Sex shouldn’t hurt

One of the most common reasons patients are referred to me is for dyspareunia, which means “pain with intercourse” Dyspareunia is much more common than most people realize.  Research has revealed that any where between 15% to 60% of women have pain with intercourse.  Some, have pain just occasionally, and others have always had pain with sex.  Although there are many things that increase the likelihood of dyspareunia, such as sexual abuse, endometriosis, and menopause, many times we don’t know what the initial cause is.  The most startling thing is, most women do not discuss this issue with their doctors or other healthcare providers.  Some may be embarrassed to mention it, or think that nothing can be done to help.

Luckily, with treatment, pain with intercourse can be reduced or even eliminated 

The impact of dyspareunia can go far beyond the physical discomfort of the woman.  It can have a negative psychological effect on self esteem and sense of value as a wife or partner.  It can have negative effects on relationships, as women may avoid any intimacy for fear that it may lead to sex.  Surprisingly, many women continue to engage in sexual intercourse despite pain.  This can be for many complex reasons, varying from trying to maintain a closeness to their partner, to fear that their partner may cheat or leave the relationship.

Treatment needs to address the physical, emotional and relationship aspects of painful sex

 One common factor that contributes to pain with sex is pelvic floor muscle tightness or muscle spasm.  The walls of the vaginal canal are formed by the pelvic floor muscles.  These are the same muscles that are responsible for controlling bladder and bowel function.  During intercourse, a pelvic exam, or child birth these muscle need to be able to relax and stretch to allow the vaginal canal to open and widen.  The ability of these muscle to be able to relax and contract without pain or muscle spasm is very important for sexual activity and sexual pleasure.

Injury to the pelvic girdle, childbirth, or a negative sexual experience can all contribute to physical strain or injury to the pelvic floor muscles.  The pelvic floor muscles are also highly reactive to emotional stress.  Part of the the body’s natural fight/flight response to a potential threat is to tighten the pelvic floor muscles. Just like a scolded dog will pull its tail between its legs, we tighten our pelvic floor muscles when we are upset or fearful. In our 24-7 society, many people spend most of their day in a low level fight/flight response.  This can have a significant impact on the pelvic floor muscle’s ability to let go and relax with sexual activity.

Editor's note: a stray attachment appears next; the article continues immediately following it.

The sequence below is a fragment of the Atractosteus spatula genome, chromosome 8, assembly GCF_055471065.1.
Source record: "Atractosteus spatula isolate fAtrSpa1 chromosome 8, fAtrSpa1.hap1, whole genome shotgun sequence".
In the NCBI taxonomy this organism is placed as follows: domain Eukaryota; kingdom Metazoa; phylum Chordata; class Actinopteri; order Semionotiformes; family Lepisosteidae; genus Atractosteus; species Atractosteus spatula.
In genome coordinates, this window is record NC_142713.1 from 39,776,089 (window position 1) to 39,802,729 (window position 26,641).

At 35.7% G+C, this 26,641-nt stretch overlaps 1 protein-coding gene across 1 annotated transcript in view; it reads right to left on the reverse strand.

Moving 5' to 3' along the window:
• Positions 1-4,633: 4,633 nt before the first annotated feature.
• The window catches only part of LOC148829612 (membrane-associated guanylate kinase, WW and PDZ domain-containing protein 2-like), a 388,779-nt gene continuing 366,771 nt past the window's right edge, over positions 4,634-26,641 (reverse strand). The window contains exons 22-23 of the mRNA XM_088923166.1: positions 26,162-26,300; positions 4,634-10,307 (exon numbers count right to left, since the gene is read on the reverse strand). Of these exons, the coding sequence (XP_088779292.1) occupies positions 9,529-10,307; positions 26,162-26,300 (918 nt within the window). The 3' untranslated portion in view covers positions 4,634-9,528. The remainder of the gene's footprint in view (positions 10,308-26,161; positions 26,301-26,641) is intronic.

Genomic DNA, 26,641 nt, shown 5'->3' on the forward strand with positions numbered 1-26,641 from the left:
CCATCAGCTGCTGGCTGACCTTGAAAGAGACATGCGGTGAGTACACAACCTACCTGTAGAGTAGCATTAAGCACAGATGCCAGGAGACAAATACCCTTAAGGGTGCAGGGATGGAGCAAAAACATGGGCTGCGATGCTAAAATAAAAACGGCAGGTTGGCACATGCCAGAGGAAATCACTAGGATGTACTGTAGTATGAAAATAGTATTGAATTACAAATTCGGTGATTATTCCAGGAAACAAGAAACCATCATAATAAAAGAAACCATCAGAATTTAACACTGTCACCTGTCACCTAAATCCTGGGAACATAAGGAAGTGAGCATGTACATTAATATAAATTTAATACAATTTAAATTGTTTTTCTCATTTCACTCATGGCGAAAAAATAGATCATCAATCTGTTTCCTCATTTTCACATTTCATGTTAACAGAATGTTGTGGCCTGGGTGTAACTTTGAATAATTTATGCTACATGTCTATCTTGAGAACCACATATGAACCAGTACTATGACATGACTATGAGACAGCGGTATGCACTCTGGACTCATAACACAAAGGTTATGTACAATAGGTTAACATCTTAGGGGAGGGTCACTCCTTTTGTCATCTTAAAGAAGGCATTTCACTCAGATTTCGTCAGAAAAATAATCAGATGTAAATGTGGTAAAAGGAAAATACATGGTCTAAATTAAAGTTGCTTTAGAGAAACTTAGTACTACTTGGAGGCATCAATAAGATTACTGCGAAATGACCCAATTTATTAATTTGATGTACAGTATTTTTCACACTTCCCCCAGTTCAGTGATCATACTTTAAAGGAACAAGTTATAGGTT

How can pelvic physical therapy help?

Pelvic floor physical therapists have many options available to address pelvic floor muscle issues.  Manual therapy can be used to address trigger points, muscle or fascial tightness, muscle spasm and guarding, of the pelvic floor muscles or any surrounding muscles that may refer pain. Biofeedback can be used to see if the muscles are contracting involuntarily, and can be useful when practicing exercises that help to decrease this involuntary activity.  Breathing exercises can be used to help relax and lengthen pelvic floor muscles.  Exercises or manual treatments that address issues in the spine, pelvis and hip can address orthopedic issues that may be contributing to pelvic floor muscle tightness.  A pelvic floor physical therapist can help you identify what self treatment options are right for you such as, use of vaginal dilators, positioning modifications, self massage or  a home exercise program.

What should I expect from my first physical therapy appointment? 

During your first appointment, I want to take a very thorough history.  Just like any other pain condition, it is important to know when it started? what makes it better? or worse? what treatments have you tried? and did they help?.  I also what to know about other medical conditions, injuries, any medical tests or medications.  I always do a thorough orthopedic evaluation, looking at posture, range of motion, and overall mobility.   Issues in the spine, pelvic joints or hips can all affect the pelvic muscles.  In some cases  simply addressing these issues can resolve pain.

Lastly,  a pelvic floor muscle exam is extremely helpful in identifying pelvic floor muscle issues and is often considered essential for the treatment of dyspareunia.  However, with many years experience providing “trauma sensitive care” for patients with pelvic dysfunction, I realize that staying within a patient’s comfort level is way more important than the information gained in doing an internal pelvic muscle exam.   I will do vaginal or rectal pelvic floor muscle evaluation if the patient is both physically and emotionally ready.   There are many treatment approaches that we can offer that don’t require vaginal or rectal treatment of the pelvic floor muscles.  Direct pelvic floor muscle treatment can be very helpful, but can also be avoided or delayed and indirect approaches can be used instead.  Treatment of dyspareunia should always provided with an awareness to both the physical and emotional aspects of pain. 

Pain with sex is common, but does not have to be.  There are treatments that can help!


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